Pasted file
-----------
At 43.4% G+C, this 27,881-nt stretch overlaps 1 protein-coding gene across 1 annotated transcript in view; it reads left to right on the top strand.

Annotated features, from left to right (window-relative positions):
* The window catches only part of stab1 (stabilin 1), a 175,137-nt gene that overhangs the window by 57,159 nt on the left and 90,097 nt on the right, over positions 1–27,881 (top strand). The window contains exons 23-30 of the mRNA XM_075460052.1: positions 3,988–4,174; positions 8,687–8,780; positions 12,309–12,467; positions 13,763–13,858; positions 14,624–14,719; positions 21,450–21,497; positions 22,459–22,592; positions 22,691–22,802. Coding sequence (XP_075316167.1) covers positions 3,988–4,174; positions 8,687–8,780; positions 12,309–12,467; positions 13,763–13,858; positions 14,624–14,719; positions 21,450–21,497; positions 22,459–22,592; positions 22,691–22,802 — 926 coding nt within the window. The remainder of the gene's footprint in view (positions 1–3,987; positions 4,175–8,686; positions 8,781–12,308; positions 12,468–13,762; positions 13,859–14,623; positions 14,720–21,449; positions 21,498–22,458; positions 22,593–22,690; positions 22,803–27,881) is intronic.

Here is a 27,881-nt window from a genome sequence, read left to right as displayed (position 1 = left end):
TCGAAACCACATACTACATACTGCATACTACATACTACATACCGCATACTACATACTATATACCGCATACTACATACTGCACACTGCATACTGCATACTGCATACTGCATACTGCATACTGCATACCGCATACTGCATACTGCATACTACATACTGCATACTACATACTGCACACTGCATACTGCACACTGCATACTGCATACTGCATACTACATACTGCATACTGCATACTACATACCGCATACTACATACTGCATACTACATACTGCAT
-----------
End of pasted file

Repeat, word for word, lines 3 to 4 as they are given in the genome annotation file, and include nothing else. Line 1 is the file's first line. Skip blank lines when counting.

* The window catches only part of stab1 (stabilin 1), a 175,137-nt gene that overhangs the window by 57,159 nt on the left and 90,097 nt on the right, over positions 1–27,881 (top strand). The window contains exons 23-30 of the mRNA XM_075460052.1: positions 3,988–4,174; positions 8,687–8,780; positions 12,309–12,467; positions 13,763–13,858; positions 14,624–14,719; positions 21,450–21,497; positions 22,459–22,592; positions 22,691–22,802. Coding sequence (XP_075316167.1) covers positions 3,988–4,174; positions 8,687–8,780; positions 12,309–12,467; positions 13,763–13,858; positions 14,624–14,719; positions 21,450–21,497; positions 22,459–22,592; positions 22,691–22,802 — 926 coding nt within the window. The remainder of the gene's footprint in view (positions 1–3,987; positions 4,175–8,686; positions 8,781–12,308; positions 12,468–13,762; positions 13,859–14,623; positions 14,720–21,449; positions 21,498–22,458; positions 22,593–22,690; positions 22,803–27,881) is intronic.

Here is a 27,881-nt window from a genome sequence, read left to right as displayed (position 1 = left end):